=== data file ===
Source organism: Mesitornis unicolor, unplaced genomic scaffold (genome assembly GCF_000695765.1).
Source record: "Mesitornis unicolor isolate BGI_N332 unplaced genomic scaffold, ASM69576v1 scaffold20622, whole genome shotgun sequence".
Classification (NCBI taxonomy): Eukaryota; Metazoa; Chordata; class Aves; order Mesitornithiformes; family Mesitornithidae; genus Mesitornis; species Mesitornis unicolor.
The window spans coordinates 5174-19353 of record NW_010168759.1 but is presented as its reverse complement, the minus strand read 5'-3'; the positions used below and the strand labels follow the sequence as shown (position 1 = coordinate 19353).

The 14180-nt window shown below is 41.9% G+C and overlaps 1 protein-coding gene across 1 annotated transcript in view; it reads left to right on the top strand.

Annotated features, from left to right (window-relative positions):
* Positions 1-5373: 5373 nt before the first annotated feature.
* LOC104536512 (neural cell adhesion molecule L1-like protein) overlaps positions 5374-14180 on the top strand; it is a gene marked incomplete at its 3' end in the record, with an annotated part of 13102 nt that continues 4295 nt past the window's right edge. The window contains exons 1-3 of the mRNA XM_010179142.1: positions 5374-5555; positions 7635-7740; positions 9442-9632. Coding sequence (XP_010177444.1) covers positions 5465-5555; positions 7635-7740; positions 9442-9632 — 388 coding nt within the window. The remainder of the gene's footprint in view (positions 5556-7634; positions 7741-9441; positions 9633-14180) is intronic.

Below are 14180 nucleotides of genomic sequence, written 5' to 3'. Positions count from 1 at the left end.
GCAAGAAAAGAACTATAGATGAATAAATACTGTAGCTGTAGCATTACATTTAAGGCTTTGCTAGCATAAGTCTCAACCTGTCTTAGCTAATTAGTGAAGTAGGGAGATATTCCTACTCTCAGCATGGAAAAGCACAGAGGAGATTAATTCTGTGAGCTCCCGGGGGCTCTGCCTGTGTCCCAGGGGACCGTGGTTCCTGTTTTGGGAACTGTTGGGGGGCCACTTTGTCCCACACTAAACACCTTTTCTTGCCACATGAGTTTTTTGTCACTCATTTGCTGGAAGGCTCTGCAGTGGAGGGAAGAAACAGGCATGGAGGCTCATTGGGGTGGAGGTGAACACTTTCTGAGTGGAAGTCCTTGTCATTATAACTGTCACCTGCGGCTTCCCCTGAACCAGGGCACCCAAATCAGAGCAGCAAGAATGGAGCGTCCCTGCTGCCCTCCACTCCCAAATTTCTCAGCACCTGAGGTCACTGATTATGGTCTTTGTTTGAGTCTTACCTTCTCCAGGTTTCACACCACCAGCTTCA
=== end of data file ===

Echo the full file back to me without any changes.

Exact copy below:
Source organism: Mesitornis unicolor, unplaced genomic scaffold (genome assembly GCF_000695765.1).
Source record: "Mesitornis unicolor isolate BGI_N332 unplaced genomic scaffold, ASM69576v1 scaffold20622, whole genome shotgun sequence".
Classification (NCBI taxonomy): Eukaryota; Metazoa; Chordata; class Aves; order Mesitornithiformes; family Mesitornithidae; genus Mesitornis; species Mesitornis unicolor.
The window spans coordinates 5174-19353 of record NW_010168759.1 but is presented as its reverse complement, the minus strand read 5'-3'; the positions used below and the strand labels follow the sequence as shown (position 1 = coordinate 19353).

The 14180-nt window shown below is 41.9% G+C and overlaps 1 protein-coding gene across 1 annotated transcript in view; it reads left to right on the top strand.

Annotated features, from left to right (window-relative positions):
* Positions 1-5373: 5373 nt before the first annotated feature.
* LOC104536512 (neural cell adhesion molecule L1-like protein) overlaps positions 5374-14180 on the top strand; it is a gene marked incomplete at its 3' end in the record, with an annotated part of 13102 nt that continues 4295 nt past the window's right edge. The window contains exons 1-3 of the mRNA XM_010179142.1: positions 5374-5555; positions 7635-7740; positions 9442-9632. Coding sequence (XP_010177444.1) covers positions 5465-5555; positions 7635-7740; positions 9442-9632 — 388 coding nt within the window. The remainder of the gene's footprint in view (positions 5556-7634; positions 7741-9441; positions 9633-14180) is intronic.

Below are 14180 nucleotides of genomic sequence, written 5' to 3'. Positions count from 1 at the left end.
GCAAGAAAAGAACTATAGATGAATAAATACTGTAGCTGTAGCATTACATTTAAGGCTTTGCTAGCATAAGTCTCAACCTGTCTTAGCTAATTAGTGAAGTAGGGAGATATTCCTACTCTCAGCATGGAAAAGCACAGAGGAGATTAATTCTGTGAGCTCCCGGGGGCTCTGCCTGTGTCCCAGGGGACCGTGGTTCCTGTTTTGGGAACTGTTGGGGGGCCACTTTGTCCCACACTAAACACCTTTTCTTGCCACATGAGTTTTTTGTCACTCATTTGCTGGAAGGCTCTGCAGTGGAGGGAAGAAACAGGCATGGAGGCTCATTGGGGTGGAGGTGAACACTTTCTGAGTGGAAGTCCTTGTCATTATAACTGTCACCTGCGGCTTCCCCTGAACCAGGGCACCCAAATCAGAGCAGCAAGAATGGAGCGTCCCTGCTGCCCTCCACTCCCAAATTTCTCAGCACCTGAGGTCACTGATTATGGTCTTTGTTTGAGTCTTACCTTCTCCAGGTTTCACACCACCAGCTTCA